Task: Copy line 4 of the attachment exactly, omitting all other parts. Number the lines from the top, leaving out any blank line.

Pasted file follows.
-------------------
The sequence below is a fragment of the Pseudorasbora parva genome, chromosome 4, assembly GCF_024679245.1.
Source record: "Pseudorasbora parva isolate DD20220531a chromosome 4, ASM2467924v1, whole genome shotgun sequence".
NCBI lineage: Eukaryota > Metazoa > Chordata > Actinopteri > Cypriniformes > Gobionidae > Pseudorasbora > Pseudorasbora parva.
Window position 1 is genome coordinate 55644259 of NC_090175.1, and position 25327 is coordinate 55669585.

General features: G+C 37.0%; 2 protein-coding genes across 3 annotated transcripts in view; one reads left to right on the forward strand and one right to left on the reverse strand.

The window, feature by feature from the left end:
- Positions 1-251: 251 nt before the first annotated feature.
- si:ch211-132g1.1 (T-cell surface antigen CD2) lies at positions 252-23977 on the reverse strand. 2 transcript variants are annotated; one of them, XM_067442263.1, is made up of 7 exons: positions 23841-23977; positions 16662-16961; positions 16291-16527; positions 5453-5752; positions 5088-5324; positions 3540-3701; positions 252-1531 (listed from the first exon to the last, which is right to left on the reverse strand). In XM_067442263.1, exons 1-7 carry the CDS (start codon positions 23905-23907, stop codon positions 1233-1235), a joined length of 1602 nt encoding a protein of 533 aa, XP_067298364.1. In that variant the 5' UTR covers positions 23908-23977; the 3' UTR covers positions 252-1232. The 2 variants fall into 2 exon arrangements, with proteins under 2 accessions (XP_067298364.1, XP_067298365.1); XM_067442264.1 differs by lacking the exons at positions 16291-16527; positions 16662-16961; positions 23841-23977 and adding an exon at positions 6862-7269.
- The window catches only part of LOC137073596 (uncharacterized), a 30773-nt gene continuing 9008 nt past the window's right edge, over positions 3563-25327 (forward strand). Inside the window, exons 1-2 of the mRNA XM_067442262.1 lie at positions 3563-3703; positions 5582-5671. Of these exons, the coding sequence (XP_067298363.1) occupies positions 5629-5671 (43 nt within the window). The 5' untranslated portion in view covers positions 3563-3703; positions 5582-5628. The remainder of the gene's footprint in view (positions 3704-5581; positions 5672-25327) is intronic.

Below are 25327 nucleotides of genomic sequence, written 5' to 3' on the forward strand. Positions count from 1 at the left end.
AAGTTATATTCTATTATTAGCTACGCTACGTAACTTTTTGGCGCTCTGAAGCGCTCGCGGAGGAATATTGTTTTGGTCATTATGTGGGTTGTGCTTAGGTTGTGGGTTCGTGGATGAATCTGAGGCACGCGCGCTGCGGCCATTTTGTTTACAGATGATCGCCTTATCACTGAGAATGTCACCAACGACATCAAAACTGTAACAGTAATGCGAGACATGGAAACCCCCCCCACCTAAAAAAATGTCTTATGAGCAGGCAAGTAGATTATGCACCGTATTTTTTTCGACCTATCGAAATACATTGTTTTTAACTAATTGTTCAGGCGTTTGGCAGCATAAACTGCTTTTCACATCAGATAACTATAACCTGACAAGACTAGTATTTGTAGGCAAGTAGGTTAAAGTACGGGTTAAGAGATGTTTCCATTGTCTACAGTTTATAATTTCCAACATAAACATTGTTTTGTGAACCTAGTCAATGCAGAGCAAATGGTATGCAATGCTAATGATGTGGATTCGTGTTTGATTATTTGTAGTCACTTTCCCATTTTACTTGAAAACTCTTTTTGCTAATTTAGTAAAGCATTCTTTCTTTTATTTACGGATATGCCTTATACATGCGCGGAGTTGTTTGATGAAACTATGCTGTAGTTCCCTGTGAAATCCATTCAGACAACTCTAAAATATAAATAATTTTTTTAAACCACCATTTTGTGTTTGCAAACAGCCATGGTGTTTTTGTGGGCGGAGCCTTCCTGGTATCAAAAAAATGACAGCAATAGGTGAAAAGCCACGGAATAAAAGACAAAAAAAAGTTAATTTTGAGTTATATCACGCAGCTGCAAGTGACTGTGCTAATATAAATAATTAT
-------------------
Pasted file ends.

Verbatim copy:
Window position 1 is genome coordinate 55644259 of NC_090175.1, and position 25327 is coordinate 55669585.